Recapping a Fantastic JoomlaDay at Malaysia

Written by | 01 September 2015 | Published in 2015 September
One of the largest Open Source and non-commercial events of the year in Kuala Lumpur is JoomlaDay Malaysia 2015. It attracted more than 245 participants from all over the country. I had the pleasure of organizing the event for the first time after a long break of 3 years and I can happily report that the event was again an effective means of bringing the Joomla community together to share knowledge and best practices, as well as to network with key Joomla developers.

Planning

I started to plan Joomla Day Malaysia 2015 back in April (approximately 4 months before the event). We started to form a team of 10 people and discussed the event in a weekly Google Hangout meeting. Everyone was excited and we planned the whole event in a Google Spreadsheet. After two months, most of the team members got busy with other things. Only three active members remained and the whole plan was left unattended for a month. Joomla is very popular in Malaysia among private and government sectors. However in recent years, a myth has arisen that Joomla is not secure and it has seen a drastic downtrend. So we decided to make it happen and get Joomlers together to get to know about the new Joomla! We kept in contact with the team members and had a weekly meeting, even if it was only with 2 or 3 members.

Make it affordable

At first the Joomla Day access tickets were priced at $35. However, to make it more affordable we decided to revise the price to $12. First of all, we got Microsoft to sponsor the venue. I was truly amazed to see Microsoft's openness policy and their support towards Open Source projects. Once the venue was secured, the next big thing was to find sponsors to cover various expenses. We drafted a nice letter and sent it out to many companies. The overall response was a little disappointing because many assume Joomla is not active anymore. Some felt the event might not attract enough attendees.

Marketing and Sponsors

We ran the marketing campaigns by promoting the event in different channels. Mostly on Facebook and email newsletters. By the middle of July we received 100 registrations. That was a big relief for us. However, we had set the target to achieve 200 participants. So we continued to promote the event on Google with a small budget of $150. In the final 2 weeks we received many registrations. The event was fully booked by August 5th, and we closed the registrations. Obviously many people like to register at the last minute. Many still called and requested tickets. Unfortunately, the venue could only accommodate 220 participants (excluding sponsors, speakers and team members). In addition, there was a bus carrying 38 participants from Polytechnic Mersing, which is approximately 351 km away.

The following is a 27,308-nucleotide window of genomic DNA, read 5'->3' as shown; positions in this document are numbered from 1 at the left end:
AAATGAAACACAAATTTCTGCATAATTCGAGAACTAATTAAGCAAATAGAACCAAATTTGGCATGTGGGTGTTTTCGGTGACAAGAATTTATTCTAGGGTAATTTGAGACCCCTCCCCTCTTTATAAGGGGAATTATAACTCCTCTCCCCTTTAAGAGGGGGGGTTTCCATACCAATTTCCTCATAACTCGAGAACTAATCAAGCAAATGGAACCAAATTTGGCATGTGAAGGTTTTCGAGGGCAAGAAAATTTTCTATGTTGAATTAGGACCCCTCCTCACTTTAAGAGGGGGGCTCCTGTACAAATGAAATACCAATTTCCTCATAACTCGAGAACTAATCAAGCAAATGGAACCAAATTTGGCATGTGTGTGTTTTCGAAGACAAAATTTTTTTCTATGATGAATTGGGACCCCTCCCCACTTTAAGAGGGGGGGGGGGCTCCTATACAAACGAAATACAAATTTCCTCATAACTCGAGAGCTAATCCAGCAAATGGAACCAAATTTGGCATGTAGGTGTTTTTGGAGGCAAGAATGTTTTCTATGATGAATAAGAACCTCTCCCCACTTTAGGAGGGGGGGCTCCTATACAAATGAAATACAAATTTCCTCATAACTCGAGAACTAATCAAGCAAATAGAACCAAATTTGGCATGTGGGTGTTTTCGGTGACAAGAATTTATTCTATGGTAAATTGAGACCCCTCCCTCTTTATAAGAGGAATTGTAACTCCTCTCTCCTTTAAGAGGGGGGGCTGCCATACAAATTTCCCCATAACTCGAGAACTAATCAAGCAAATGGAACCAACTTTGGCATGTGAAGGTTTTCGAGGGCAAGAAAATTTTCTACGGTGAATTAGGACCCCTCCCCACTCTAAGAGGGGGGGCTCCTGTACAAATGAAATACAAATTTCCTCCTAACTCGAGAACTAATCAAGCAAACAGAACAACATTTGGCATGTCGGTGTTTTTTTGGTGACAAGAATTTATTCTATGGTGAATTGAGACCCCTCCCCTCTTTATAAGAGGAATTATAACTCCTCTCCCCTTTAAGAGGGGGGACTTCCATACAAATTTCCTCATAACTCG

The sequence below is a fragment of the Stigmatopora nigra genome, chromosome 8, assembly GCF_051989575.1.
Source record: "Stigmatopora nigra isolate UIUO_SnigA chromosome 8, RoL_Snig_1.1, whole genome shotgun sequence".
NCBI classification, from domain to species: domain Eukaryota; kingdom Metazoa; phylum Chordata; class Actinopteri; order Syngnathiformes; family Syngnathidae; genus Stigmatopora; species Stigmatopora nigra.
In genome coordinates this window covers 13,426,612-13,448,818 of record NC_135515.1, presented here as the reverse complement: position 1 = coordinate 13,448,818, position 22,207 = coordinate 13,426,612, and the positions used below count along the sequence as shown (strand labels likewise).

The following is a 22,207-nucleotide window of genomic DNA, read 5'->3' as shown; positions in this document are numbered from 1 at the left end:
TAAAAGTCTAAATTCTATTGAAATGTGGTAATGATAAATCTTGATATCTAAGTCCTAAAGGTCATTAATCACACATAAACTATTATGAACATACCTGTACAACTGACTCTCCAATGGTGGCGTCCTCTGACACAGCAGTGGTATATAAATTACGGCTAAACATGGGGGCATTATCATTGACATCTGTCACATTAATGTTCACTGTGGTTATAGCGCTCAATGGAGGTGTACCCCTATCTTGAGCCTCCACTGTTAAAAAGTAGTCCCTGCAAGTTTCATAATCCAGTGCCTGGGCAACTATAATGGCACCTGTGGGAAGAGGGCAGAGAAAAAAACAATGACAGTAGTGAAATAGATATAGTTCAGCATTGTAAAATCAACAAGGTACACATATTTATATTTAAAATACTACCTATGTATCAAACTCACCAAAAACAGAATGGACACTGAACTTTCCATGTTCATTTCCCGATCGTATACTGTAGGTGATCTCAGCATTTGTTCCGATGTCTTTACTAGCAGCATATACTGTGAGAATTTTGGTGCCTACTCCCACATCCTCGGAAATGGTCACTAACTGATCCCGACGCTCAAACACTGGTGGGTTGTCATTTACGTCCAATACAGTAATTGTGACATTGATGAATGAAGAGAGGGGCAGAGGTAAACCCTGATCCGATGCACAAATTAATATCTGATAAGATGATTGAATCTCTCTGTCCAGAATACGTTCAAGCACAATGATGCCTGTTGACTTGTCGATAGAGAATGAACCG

We also offered a a discount for group registrations ($7). If there were enough sponsors, I wanted to make this event free just as Joomla is Free! Finally we secured few sponsors. A total of $5,500 was collected from the sponsors and ticket sales.

We wrote to many media partners to get involved and got media contacts from friends. The national news agency was contacted and they agreed to participate as a media partner, which boosted our energy for this event.

Speakers

I invited Sarah Watz, the President of Open Source Matters, as a keynote speaker. At the same time we had several other speakers from different countries. Most of the speakers came at their own expense, and we are really thankful for their participation.

  • Sarah Watz (President of Open Source Matters)
  • Dinesh Nair (Vice President of Microsoft)
  • Puneet Kala - India
  • Shaiffulnizam - Malaysia
  • Aswin - Malaysia
  • Henry Nguyen - Vietnam
  • Mark Lee - Malaysia
  • Apirat Jangjit - Thailand
  • Akarawuth - Thailand
  • Don Tian - China
  • AJ Lin - Taiwan
  • Harisfazillah Jamel - Malaysia
  • Nik Faris - Malaysia
  • and Myself

Actual Day Fun

The event started at 9am (slightly later than scheduled due to security clearance at the venue). Sarah Watz presented a keynote on how Joomla is changing lives. Then we celebrated Joomla’s 10th birthday by cutting a cake.

joomla-cake

Most of the participants were excited about the sessions. But one thing for sure was the sessions were too short, and many requested a two day event.

The End

The event ended with a lucky draw session. Certificates were presented to all participants, speakers and sponsors.

The video news about this event was aired on TV!

Being a technology instructor, and having organized commercial events in the past, JoomlaDay Malaysia was a totally a different experience for me.

Tagged under Events, English
Sam Suresh

Sam Suresh

I teach Joomla! or Jomlah (which means 'come on' in Malay) since its first version at my open source academy MU DOT MY PLT which founded in 2008. I joined Joomla Translation Team in 2009 and fully translated Joomla into Bahasa Melayu. Currently I manage Joomla Community Malaysia and organize Joomla events. I joined Joomla Certification Operation Team in 2014.

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